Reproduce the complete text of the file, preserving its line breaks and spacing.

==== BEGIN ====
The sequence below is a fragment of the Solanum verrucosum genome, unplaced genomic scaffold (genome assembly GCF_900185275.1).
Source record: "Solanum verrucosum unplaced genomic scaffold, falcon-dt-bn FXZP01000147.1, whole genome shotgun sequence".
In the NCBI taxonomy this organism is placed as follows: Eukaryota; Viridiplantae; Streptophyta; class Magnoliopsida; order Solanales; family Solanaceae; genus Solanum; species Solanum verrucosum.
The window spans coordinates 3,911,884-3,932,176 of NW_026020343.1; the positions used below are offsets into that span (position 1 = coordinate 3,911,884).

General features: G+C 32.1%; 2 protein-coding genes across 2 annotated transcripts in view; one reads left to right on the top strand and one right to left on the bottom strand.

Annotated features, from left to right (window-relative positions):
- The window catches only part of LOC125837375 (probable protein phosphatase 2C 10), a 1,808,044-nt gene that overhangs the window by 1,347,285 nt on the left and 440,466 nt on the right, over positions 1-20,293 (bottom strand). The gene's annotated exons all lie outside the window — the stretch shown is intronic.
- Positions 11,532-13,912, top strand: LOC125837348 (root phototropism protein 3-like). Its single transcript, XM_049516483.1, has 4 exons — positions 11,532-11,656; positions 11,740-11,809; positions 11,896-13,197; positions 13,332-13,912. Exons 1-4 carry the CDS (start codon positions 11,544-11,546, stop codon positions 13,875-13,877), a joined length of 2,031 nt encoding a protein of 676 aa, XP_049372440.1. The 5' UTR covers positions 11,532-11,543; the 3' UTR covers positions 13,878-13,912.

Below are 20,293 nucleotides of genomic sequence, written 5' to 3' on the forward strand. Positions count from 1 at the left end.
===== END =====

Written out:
The sequence below is a fragment of the Solanum verrucosum genome, unplaced genomic scaffold (genome assembly GCF_900185275.1).
Source record: "Solanum verrucosum unplaced genomic scaffold, falcon-dt-bn FXZP01000147.1, whole genome shotgun sequence".
In the NCBI taxonomy this organism is placed as follows: Eukaryota; Viridiplantae; Streptophyta; class Magnoliopsida; order Solanales; family Solanaceae; genus Solanum; species Solanum verrucosum.
The window spans coordinates 3,911,884-3,932,176 of NW_026020343.1; the positions used below are offsets into that span (position 1 = coordinate 3,911,884).

General features: G+C 32.1%; 2 protein-coding genes across 2 annotated transcripts in view; one reads left to right on the top strand and one right to left on the bottom strand.

Annotated features, from left to right (window-relative positions):
- The window catches only part of LOC125837375 (probable protein phosphatase 2C 10), a 1,808,044-nt gene that overhangs the window by 1,347,285 nt on the left and 440,466 nt on the right, over positions 1-20,293 (bottom strand). The gene's annotated exons all lie outside the window — the stretch shown is intronic.
- Positions 11,532-13,912, top strand: LOC125837348 (root phototropism protein 3-like). Its single transcript, XM_049516483.1, has 4 exons — positions 11,532-11,656; positions 11,740-11,809; positions 11,896-13,197; positions 13,332-13,912. Exons 1-4 carry the CDS (start codon positions 11,544-11,546, stop codon positions 13,875-13,877), a joined length of 2,031 nt encoding a protein of 676 aa, XP_049372440.1. The 5' UTR covers positions 11,532-11,543; the 3' UTR covers positions 13,878-13,912.

Below are 20,293 nucleotides of genomic sequence, written 5' to 3' on the forward strand. Positions count from 1 at the left end.